Grid-wire systems are not practical for areas more than one acre, or for water that is used for swimming, fishing, or other types of recreation. Golf course ponds, reflecting pools, wastewater ponds, and newly-seeded lawns with limited access to the public may be suitable. Vandalism of grid wires may be a problem in public areas.
Fences can be effective where geese land on water and walk onto adjacent lawns. Fences should be at least 30 inches tall and solidly constructed. Welded-wire fencing made with 2- x 4-inch mesh is durable and will last for many years. Less expensive plastic or nylon netting is effective but must be replaced more often.
Fences work best during the summer molt, when geese are unable to fly and must walk between areas for feeding and resting. Fences, dense shrubbery, or other physical barriers installed close to the edge of the water are effective ways to control the movements of geese that are molting. Fences must completely enclose the site to be effective. Fences also may be used to block aggressive birds nesting near buildings or walkways. Fences around large open areas, such as athletic fields or ponds, have little effect on free-flying birds.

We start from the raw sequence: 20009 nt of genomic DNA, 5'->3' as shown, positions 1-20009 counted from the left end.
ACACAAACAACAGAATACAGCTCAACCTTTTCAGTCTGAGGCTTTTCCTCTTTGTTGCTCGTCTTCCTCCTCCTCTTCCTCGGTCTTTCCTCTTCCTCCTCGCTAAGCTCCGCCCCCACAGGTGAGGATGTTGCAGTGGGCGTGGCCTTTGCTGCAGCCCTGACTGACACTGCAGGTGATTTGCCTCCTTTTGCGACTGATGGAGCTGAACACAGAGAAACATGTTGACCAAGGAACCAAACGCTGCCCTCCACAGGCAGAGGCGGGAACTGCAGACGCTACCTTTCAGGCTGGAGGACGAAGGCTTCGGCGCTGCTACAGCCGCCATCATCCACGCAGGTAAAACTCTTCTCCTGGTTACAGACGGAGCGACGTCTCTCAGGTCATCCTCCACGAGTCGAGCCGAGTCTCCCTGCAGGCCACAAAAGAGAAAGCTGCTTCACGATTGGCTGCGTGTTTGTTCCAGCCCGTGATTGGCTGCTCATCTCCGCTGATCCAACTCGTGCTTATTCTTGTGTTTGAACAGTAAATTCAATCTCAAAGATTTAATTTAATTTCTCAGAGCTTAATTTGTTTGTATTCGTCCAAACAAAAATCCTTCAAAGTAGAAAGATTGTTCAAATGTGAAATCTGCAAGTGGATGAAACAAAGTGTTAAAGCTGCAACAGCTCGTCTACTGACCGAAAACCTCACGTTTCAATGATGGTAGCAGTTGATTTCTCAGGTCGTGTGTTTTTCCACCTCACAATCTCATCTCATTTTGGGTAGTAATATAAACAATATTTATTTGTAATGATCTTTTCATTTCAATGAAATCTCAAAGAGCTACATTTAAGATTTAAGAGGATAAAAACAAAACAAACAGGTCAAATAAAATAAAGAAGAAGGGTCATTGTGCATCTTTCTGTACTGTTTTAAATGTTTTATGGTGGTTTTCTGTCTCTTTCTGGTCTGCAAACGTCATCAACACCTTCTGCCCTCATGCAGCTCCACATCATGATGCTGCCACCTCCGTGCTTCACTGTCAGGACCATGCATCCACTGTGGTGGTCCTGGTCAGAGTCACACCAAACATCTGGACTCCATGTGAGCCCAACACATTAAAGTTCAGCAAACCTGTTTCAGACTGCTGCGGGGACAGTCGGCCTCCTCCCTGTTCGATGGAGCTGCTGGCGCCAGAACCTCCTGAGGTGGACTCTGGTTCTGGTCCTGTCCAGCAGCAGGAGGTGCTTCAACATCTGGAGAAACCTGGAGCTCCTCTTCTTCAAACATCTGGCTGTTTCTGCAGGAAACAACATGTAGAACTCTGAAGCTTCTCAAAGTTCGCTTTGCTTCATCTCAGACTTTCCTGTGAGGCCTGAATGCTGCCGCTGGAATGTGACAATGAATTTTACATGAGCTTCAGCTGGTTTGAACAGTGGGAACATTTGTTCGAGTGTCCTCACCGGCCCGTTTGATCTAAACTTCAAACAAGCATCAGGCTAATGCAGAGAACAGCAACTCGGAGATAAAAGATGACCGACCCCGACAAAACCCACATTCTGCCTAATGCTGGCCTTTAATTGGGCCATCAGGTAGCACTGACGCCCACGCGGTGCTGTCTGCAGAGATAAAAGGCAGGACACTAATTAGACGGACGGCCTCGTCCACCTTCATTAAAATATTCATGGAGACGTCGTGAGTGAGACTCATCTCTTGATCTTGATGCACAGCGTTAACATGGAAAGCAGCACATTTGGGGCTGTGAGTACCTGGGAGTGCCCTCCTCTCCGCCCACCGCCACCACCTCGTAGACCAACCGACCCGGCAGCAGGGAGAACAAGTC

Snow fence or erosion-control fabric may be used as a temporary barrier for geese that are molting. Fences made of 2 parallel monofilament fish lines (20-pound test), strung 6 and 12 inches above ground, and secured by stakes at 6-foot intervals, can work, but are less reliable.
Successful control of geese has been reported with high-voltage electric fences. Use 2 strands of at least 17-gauge wire, 8 inches and 16 inches off the ground, respectively; or 3 strands at 5, 10, and 15 inches above the ground.